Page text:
Despite my limited experience with Dunkin’ Donuts, one thing has become apparent throughout the course of this semester: the employees staffing the MIT Dunkin’ Donuts located in the MIT Stratton Student Center simply cannot perform the basic functions their jobs require.
Case in point:
On Nov. 14, I order a large coffee, black with three Splendas.
The employee at the cash register yells out my order to the two other employees standing five feet away from her directly to the left.
Approximately 1.5 minutes passes with no sign of my coffee order. The instructions are repeated (with yelling) by cash register employee.
Approximately 30 seconds later my coffee is produced.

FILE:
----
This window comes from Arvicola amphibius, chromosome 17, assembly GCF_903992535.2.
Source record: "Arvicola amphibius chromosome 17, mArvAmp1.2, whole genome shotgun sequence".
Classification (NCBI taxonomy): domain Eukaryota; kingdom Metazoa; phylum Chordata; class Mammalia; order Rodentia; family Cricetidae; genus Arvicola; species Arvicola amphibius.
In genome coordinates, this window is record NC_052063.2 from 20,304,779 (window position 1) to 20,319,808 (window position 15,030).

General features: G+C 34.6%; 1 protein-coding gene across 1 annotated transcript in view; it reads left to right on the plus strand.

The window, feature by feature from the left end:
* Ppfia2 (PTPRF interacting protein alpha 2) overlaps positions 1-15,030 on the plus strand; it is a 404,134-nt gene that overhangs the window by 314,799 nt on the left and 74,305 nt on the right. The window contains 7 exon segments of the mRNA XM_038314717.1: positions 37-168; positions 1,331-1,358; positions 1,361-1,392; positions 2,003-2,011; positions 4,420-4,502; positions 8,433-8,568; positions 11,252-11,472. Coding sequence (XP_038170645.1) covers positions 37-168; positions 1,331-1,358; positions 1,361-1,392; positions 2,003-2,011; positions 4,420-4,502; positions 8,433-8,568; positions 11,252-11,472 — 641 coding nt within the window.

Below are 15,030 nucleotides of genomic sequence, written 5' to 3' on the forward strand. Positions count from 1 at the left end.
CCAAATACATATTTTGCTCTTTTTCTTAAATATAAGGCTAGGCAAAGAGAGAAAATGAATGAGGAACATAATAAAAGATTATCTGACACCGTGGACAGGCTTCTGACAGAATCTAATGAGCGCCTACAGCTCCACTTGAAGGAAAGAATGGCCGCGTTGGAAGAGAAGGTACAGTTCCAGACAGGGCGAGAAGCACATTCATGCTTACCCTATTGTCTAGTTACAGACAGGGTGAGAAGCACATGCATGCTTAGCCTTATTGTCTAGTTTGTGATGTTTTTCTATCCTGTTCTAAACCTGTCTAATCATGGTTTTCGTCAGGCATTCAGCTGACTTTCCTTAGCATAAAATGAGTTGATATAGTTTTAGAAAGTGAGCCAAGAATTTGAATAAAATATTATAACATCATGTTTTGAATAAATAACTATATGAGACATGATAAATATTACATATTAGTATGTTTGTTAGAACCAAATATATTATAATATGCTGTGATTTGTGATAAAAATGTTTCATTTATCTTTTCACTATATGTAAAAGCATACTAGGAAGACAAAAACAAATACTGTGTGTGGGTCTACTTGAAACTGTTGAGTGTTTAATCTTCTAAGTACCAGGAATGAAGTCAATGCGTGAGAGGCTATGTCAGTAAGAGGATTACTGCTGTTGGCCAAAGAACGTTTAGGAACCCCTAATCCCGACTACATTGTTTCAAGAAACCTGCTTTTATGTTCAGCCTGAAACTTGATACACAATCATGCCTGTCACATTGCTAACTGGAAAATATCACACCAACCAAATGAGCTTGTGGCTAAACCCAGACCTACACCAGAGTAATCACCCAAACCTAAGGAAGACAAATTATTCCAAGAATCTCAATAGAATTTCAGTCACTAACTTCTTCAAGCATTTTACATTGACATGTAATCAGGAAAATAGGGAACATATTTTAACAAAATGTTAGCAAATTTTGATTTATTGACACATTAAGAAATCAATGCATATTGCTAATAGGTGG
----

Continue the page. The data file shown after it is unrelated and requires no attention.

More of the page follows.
However, the following problems exist: a) I receive an extra large coffee; b) it contains no Splenda.
Moments before the coffee is passed to me, the cash register employee realizes the discrepancies and again yells at the other employee.
The coffee is then given to me, after far too long a wait.
Although I did receive an extra large coffee for the price of a large, this is not necessarily a positive outcome: a) an extra large coffee is precarious to hold making my walk back to Edgerton that much more dangerous; b) the crucial Splenda/coffee ratio has been reduced (given the extra coffee) thus reducing my enjoyment exponentially
Bipedal animatrons to replace the Dunkin’ Donuts employees.
Capable of computing complex tasks, storing multiple orders, and potentially doing your quantum mechanics pset, these robots provide the best solution.
I believe MIT is the perfect location to debut this new technology which will eventually replace all Dunkin’ Donuts employees and then the rest of the fast food industry.
This is the world I want to live in.
—Agustin Mohedas G